After an Uber driver was accused of rape, the friendly relationship between Dallas and the transportation company could be getting frosty.
The transportation company seeks a change in the way it’s regulated on a statewide basis, and it’s managed to mobilize a lot of supporters—both in and out of Texas. But does a statewide regulatory platform for Uber make sense?
Uber comes to Lubbock.
Every wristband comes with a $30 credit for a service that can't legally be taken to the festival.
Uber, Lyft, Sidecar, and the rest of the quasi-legal services that allow everyday drivers to get paid for giving rides to strangers took a big step in Houston last week—and Dallas might be next.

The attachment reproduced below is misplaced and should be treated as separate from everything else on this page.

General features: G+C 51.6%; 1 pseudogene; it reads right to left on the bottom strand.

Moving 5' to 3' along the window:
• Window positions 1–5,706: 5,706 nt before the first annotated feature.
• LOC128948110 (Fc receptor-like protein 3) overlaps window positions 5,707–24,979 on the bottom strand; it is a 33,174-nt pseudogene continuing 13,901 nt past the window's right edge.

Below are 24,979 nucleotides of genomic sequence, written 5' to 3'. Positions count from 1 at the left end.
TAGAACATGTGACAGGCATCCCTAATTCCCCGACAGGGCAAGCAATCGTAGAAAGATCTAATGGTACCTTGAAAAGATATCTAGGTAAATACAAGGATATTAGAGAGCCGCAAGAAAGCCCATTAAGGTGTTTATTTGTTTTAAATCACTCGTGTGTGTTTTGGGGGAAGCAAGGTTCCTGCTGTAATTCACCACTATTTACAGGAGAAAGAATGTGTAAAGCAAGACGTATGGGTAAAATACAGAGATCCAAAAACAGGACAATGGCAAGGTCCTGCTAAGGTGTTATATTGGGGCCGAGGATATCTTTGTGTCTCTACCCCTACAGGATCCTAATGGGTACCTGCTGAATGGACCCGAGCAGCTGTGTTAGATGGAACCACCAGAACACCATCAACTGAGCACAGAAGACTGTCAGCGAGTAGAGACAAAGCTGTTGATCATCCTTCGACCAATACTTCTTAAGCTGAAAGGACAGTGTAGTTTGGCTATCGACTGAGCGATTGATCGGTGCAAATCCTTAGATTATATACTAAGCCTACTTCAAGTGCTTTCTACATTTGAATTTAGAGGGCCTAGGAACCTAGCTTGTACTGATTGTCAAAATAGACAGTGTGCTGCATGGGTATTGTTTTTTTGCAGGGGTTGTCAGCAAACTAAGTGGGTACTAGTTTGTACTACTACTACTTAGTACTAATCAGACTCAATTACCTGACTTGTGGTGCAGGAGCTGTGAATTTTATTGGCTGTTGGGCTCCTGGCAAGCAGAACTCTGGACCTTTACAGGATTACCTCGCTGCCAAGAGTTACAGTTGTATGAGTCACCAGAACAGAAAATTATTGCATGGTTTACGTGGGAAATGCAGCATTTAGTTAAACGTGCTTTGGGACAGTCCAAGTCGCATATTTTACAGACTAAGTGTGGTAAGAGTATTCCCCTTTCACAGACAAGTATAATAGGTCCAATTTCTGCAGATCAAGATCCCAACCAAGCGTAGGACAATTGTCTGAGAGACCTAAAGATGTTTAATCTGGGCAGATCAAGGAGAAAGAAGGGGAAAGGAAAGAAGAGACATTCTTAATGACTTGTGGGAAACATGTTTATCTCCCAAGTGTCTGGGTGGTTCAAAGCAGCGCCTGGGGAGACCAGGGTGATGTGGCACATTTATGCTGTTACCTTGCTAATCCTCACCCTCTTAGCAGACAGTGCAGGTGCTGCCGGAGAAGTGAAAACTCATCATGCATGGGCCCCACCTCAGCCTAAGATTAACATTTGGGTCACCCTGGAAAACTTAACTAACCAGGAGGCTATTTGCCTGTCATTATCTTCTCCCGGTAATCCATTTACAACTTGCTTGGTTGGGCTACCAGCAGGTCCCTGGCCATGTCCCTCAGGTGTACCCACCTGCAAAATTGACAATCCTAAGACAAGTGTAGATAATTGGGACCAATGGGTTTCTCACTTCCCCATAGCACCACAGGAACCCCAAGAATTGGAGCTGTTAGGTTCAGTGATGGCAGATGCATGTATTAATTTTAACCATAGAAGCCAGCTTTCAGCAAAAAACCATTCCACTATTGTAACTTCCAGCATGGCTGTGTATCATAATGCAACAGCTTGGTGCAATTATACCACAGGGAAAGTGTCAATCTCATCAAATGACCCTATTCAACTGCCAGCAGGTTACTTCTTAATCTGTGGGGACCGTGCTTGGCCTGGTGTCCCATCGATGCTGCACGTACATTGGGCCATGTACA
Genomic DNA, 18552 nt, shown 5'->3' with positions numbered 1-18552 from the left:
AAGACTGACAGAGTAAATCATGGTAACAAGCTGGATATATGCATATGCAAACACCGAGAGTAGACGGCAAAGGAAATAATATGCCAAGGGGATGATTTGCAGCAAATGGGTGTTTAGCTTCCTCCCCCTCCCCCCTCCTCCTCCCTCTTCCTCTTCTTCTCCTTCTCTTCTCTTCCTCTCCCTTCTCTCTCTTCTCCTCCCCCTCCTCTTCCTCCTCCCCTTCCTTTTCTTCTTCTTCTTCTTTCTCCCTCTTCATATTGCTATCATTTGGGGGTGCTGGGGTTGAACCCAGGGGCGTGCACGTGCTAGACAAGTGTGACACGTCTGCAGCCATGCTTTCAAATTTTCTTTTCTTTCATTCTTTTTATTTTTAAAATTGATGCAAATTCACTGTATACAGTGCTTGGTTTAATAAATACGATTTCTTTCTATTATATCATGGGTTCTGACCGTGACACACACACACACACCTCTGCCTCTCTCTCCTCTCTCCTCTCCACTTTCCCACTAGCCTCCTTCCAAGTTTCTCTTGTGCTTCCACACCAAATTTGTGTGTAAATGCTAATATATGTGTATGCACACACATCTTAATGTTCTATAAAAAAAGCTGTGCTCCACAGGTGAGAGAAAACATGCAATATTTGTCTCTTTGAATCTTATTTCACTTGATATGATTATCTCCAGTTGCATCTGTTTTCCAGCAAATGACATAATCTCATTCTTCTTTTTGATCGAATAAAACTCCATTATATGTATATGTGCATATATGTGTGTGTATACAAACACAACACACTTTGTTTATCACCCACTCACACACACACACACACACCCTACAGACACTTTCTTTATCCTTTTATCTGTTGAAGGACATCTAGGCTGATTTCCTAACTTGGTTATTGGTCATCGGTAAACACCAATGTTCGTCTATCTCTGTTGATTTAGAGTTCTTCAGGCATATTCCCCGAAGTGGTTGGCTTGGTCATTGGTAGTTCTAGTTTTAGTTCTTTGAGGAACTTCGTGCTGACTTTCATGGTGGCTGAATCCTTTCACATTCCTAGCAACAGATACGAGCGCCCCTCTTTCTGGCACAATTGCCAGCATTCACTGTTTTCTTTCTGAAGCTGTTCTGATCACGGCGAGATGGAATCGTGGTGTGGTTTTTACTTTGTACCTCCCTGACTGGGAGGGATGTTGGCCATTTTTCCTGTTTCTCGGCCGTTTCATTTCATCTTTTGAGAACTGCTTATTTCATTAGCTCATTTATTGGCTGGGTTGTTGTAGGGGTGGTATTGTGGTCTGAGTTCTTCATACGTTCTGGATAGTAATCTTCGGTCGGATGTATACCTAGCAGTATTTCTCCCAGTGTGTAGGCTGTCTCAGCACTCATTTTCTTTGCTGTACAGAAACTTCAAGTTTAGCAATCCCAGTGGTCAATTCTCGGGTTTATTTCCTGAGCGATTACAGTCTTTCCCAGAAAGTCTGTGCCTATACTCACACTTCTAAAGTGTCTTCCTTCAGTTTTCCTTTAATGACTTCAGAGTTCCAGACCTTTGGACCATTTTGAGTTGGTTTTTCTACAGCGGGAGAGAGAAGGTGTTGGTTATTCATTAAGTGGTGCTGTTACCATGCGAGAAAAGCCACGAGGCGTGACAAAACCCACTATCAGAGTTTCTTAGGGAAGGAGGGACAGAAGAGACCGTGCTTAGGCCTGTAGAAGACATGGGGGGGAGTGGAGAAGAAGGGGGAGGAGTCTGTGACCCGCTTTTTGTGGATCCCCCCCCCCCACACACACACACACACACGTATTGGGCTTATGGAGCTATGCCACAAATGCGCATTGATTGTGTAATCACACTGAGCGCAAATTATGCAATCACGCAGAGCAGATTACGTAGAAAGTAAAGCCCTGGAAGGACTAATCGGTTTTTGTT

Although representatives of San Antonio's taxi companies think that some of them are "barbaric."
The legal status of "disruptive" transportation apps like Uber, Lyft, and Sidecar is in question. But as federal judges weigh in on the rules that keep them from operating at full capacity in Texas, the bigger question is whether or not these services meet a legitimate need.